Over one year ago, BTU Analytics poised the question: Should We Be Caring About Permian Flaring? Indeed we should: according to BTU Analytics’ Permian basin flaring model, total flaring in the Permian surpassed 1 Bcf/d in January. Since January, flared volumes have since continued to climb to over 1.2 Bcf/d in June. At current levels, nearly 10% of total Permian gross gas production is being flared. As Waha outright prices plummeted into the negative multiple times in the past six months, flared volumes increased in tandem. With Gulf Coast Express still a few months away, what can we expect from flaring in the Permian before its in-service date?
BTU Analytics’ Permian basin flaring model uses NOAA VIIRS data as aggregated by SkyTruth. BTU leverages the relationship between radiant output data from SkyTruth and well-level historical flaring volumes to estimate flaring volumes in recent months. By using well level flaring data, near term flared volumes can be estimated at a granular level and aggregated back up to regional estimates. Total flared volumes are concentrated in the Delaware basin. In June, estimated flared volumes in the Delaware surpassed 0.9 Bcf/d exceeding the total flaring in the Permian in December. Flared volumes for July show a slight drop from peaks in June.
The chart below shows Permian flaring volumes by region versus Waha basis. As Waha basis blew out in April and outright pricing moved into negative territory, flaring increased across all of the Permian. Since the Permian is predominantly an oil play, most producers are indifferent to gas prices and are choosing to flare excess gas production rather than pay someone to take their gas or shut-in production.
According to BTU Analytics’ well level data, flaring volumes are highest in the Delaware. However, if you look at radiant output data, flares in the Midland burn the brightest. We can see this illustrated in the maps below which show well-level flared volumes and radiant output compared between December 2018 and July 2019.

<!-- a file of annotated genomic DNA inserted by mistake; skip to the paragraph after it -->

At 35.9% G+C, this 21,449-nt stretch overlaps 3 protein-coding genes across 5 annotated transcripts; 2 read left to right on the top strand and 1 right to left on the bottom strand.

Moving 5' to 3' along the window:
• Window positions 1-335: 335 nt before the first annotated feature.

Why are flares brighter in the Midland if flared volumes are higher in the Delaware? Midland gas production on average contains a higher heat content due to higher natural gas liquid yields in the Midland versus the Delaware. Thus, the gas produced and then flared in the the Midland burns brighter and at higher temperatures than the lower heat content production in the Delaware. Using both well-level production and radiant output data allows BTU Analytics to approximate region-level flared volumes in the Permian while considering differences across the basin like GPM content. The data also indicates a significant amount of natural gas liquids are going up in smoke along with the produced natural gas. Implying that as producers connect the natural gas to midstream infrastructure a new wave of natural gas liquids could hit the Gulf Coast in the fourth quarter of 2019.
The soonest relief valve for excess associated gas in the basin is Gulf Coast Express. Kinder Morgan announced Gulf Coast Express is running slightly ahead of schedule of the official October 2019 in-service date in their 2Q2019 earnings note last week. Kinder Morgan also recently announced their third natural gas pipeline from the Permian to the Texas Gulf Coast: the 2 Bcf/d Permian Pass project, but have not yet reached FID on this project. BTU Analytics expects Gulf Coast Express to fill quickly as operators capture flared volumes and producers with shut-in volumes bring wells online. This will provide some relief to staggering flaring volumes in the basin, but that relief is likely to be short-lived.
With infrastructure constraint relief not expected to arrive in the basin for a few more months, flaring is likely to remain in excess of 1 Bcf/d through the summer. To follow BTU Analytics’ forecasts for Permian basin flaring volumes, request a sample of our Upstream Outlook. For a deeper look at Permian gas production and basis dynamics, ask about the 3Q 2019 edition of our Gas Basis Outlook which will be published in August that will provide an updated view on the outlook for Waha and Midcontinent basis following the start of Gulf Coast Express and Midship Pipelines.